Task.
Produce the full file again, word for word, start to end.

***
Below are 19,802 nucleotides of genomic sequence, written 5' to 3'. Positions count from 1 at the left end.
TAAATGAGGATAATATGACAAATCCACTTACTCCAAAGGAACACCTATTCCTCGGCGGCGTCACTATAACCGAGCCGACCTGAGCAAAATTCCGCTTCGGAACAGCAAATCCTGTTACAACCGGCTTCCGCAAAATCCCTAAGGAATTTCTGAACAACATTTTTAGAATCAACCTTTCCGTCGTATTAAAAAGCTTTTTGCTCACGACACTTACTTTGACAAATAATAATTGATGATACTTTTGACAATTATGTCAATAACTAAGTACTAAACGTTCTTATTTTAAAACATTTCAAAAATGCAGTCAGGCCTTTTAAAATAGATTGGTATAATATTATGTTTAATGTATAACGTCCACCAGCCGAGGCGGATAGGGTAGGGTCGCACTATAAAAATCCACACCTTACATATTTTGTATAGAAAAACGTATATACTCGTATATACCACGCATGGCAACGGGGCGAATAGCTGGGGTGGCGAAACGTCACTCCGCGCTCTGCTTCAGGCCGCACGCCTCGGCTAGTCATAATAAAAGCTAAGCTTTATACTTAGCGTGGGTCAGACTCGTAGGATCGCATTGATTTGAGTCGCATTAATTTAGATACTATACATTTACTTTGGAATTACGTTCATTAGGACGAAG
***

Below are 19,802 nucleotides of genomic sequence, written 5' to 3'. Positions count from 1 at the left end.
TAAATGAGGATAATATGACAAATCCACTTACTCCAAAGGAACACCTATTCCTCGGCGGCGTCACTATAACCGAGCCGACCTGAGCAAAATTCCGCTTCGGAACAGCAAATCCTGTTACAACCGGCTTCCGCAAAATCCCTAAGGAATTTCTGAACAACATTTTTAGAATCAACCTTTCCGTCGTATTAAAAAGCTTTTTGCTCACGACACTTACTTTGACAAATAATAATTGATGATACTTTTGACAATTATGTCAATAACTAAGTACTAAACGTTCTTATTTTAAAACATTTCAAAAATGCAGTCAGGCCTTTTAAAATAGATTGGTATAATATTATGTTTAATGTATAACGTCCACCAGCCGAGGCGGATAGGGTAGGGTCGCACTATAAAAATCCACACCTTACATATTTTGTATAGAAAAACGTATATACTCGTATATACCACGCATGGCAACGGGGCGAATAGCTGGGGTGGCGAAACGTCACTCCGCGCTCTGCTTCAGGCCGCACGCCTCGGCTAGTCATAATAAAAGCTAAGCTTTATACTTAGCGTGGGTCAGACTCGTAGGATCGCATTGATTTGAGTCGCATTAATTTAGATACTATACATTTACTTTGGAATTACGTTCATTAGGACGAAG